Halloween is a time for celebration, festivities, and most importantly candy. However, this day that many children conventionally look forward to is also a day that many other kids dread. For kids with food allergies, Halloween can be scary due to the constant fear of being allergic to something others may be enjoying.
The Food Allergy Research & Education (FARE) organization’s Teal Pumpkin Project aims to enhance food allergy awareness and include all trick-or-treaters. The project began in 2012 with a local food allergy organization in Tennessee before expanding to all 50 states. In a statement, FARE’s President & CEO Lisa Gable said, “the number of children with food allergies has risen dramatically over the past 20 years, and the Teal Pumpkin Project brings the community together to ensure a safe and inclusive Halloween for all trick-or-treaters.” People who chose to participate in the project place a teal pumpkin outside their home during Halloween and give out “non-food treats” to trick-or-treaters.
Food allergies are becoming increasingly more common. According to FARE, “one in 13 children [are] living with food allergies.” Even with the high rate of allergies, many traditional Halloween candies are full of top food allergens, including milk, eggs, nuts, wheat, and soy. Even the most minuscule amounts of these allergens can cause serious and possibly life-threatening reactions in allergic people. The Teal Pumpkin Project, then, allows kids with food allergies to safely participate in Halloween festivities.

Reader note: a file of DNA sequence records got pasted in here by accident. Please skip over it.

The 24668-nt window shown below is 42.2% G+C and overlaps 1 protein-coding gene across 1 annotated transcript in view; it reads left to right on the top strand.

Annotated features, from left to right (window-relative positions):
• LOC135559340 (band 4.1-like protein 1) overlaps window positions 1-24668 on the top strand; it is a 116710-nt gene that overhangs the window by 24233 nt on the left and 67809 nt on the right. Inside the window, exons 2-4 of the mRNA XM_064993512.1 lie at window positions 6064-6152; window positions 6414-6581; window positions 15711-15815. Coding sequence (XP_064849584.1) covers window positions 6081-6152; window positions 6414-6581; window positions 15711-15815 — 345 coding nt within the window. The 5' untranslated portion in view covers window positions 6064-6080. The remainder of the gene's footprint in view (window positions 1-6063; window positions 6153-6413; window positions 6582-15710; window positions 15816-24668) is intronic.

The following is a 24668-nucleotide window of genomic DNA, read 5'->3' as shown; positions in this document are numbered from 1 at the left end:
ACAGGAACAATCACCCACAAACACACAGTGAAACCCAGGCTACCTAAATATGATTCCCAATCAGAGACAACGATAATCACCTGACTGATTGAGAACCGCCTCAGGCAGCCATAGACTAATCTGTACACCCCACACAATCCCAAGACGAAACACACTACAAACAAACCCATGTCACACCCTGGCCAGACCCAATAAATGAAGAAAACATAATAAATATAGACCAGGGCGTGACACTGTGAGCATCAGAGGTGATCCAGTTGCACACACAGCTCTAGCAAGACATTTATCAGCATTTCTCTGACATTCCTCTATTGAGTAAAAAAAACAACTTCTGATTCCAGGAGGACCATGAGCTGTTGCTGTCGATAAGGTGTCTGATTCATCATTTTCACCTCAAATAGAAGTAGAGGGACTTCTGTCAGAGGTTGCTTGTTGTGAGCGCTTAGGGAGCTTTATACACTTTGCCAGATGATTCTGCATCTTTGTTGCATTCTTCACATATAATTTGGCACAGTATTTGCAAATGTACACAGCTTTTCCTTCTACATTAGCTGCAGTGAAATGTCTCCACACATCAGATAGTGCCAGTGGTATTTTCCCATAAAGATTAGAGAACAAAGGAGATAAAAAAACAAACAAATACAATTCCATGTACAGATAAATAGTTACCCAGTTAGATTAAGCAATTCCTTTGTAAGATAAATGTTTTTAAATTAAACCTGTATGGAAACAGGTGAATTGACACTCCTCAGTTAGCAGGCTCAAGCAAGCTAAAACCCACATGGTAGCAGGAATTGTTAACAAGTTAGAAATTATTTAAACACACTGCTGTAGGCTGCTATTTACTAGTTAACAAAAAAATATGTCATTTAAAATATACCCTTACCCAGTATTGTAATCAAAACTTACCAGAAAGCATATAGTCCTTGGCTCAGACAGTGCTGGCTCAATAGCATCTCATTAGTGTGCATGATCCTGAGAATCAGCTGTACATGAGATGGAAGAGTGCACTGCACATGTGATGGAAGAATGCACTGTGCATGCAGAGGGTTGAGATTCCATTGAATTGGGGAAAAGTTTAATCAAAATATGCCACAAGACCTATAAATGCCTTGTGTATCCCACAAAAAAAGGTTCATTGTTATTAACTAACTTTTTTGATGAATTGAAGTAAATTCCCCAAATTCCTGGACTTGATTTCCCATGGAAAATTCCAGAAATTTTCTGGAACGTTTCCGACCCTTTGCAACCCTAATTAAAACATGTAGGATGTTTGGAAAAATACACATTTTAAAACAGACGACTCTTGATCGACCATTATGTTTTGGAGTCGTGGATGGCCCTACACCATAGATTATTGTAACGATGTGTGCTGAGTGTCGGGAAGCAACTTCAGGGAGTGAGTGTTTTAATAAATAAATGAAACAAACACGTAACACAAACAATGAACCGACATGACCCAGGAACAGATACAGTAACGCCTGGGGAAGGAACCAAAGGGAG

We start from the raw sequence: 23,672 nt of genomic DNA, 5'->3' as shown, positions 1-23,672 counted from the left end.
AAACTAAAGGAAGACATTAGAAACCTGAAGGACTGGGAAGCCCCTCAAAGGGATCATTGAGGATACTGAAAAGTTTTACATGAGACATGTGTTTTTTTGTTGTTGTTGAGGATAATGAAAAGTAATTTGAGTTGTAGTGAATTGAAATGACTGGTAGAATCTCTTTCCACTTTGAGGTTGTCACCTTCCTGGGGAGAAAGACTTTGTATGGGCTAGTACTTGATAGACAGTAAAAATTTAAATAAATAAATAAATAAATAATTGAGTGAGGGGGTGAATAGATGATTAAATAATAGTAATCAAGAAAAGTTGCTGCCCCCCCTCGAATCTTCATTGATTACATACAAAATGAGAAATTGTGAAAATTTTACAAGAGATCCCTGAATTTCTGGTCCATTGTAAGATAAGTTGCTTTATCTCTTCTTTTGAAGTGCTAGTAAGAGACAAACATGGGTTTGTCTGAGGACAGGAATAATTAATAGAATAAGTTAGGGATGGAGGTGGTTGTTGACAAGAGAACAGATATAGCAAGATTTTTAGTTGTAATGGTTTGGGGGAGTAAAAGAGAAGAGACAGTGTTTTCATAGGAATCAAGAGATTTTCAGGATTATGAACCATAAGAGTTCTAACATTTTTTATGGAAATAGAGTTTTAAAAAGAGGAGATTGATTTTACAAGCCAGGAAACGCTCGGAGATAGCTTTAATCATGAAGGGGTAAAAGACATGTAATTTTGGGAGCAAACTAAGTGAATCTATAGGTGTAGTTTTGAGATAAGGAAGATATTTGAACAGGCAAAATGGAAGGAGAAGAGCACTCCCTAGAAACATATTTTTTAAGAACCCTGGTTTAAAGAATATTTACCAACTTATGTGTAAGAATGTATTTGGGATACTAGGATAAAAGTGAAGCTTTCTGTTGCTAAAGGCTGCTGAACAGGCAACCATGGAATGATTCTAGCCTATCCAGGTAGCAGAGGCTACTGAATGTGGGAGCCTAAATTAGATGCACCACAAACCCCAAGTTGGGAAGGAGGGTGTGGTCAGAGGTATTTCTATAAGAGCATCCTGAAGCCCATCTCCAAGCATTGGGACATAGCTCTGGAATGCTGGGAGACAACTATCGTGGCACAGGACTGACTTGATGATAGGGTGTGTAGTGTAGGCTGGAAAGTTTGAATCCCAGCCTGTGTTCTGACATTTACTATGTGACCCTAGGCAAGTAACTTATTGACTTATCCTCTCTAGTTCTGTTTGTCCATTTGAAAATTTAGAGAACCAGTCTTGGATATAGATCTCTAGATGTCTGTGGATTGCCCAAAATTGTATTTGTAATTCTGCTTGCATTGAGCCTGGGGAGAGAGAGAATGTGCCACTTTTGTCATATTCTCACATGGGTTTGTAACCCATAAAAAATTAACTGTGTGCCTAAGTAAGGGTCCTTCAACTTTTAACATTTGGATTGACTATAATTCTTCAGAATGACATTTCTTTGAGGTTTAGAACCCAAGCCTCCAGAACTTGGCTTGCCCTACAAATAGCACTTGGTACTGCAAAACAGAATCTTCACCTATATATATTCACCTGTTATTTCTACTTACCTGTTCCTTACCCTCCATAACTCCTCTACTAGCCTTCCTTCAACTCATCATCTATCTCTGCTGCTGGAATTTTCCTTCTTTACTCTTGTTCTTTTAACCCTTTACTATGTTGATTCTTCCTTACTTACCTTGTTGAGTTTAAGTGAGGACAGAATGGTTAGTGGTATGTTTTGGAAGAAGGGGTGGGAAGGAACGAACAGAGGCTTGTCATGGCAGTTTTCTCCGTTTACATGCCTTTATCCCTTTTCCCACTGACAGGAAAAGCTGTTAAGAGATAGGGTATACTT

I’ve spent my entire life allergic to peanuts and tree nuts, so I am personally familiar with the challenges food-allergic kids experience on Halloween. It’s hard to enjoy the holiday when you’re always worried about having an allergic reaction. So, when I learned about the Teal Pumpkin Project, I was excited to be a part of something that works to create safe spaces for people like me.
To participate, simply put a teal pumpkin in front of your home. Then be sure to have “non-food treats” such as small bubble containers, festive rings, glow sticks, stickers, or plastic stamps to give to kids with allergies. FARE recommends that if households also decide to hand out traditional Halloween treats, they should also ask each trick-or-treater if they have allergies and allow them to select what they prefer.
In addition, FARE is trying something new this year. They have partnered with Allergy Insider to encourage families to add their addresses to the Teal Pumpkin Project’s map in order to indicate that their house is free of food allergens to local trick-or-treaters.
After a year’s break from the joy that Halloween brings, we should all take some time to celebrate this cheerful holiday. Halloween should be completely inclusive with no individual being left out. So, let’s all take the small step towards inclusivity for those with food allergies by placing a teal pumpkin outside our doors this Halloween!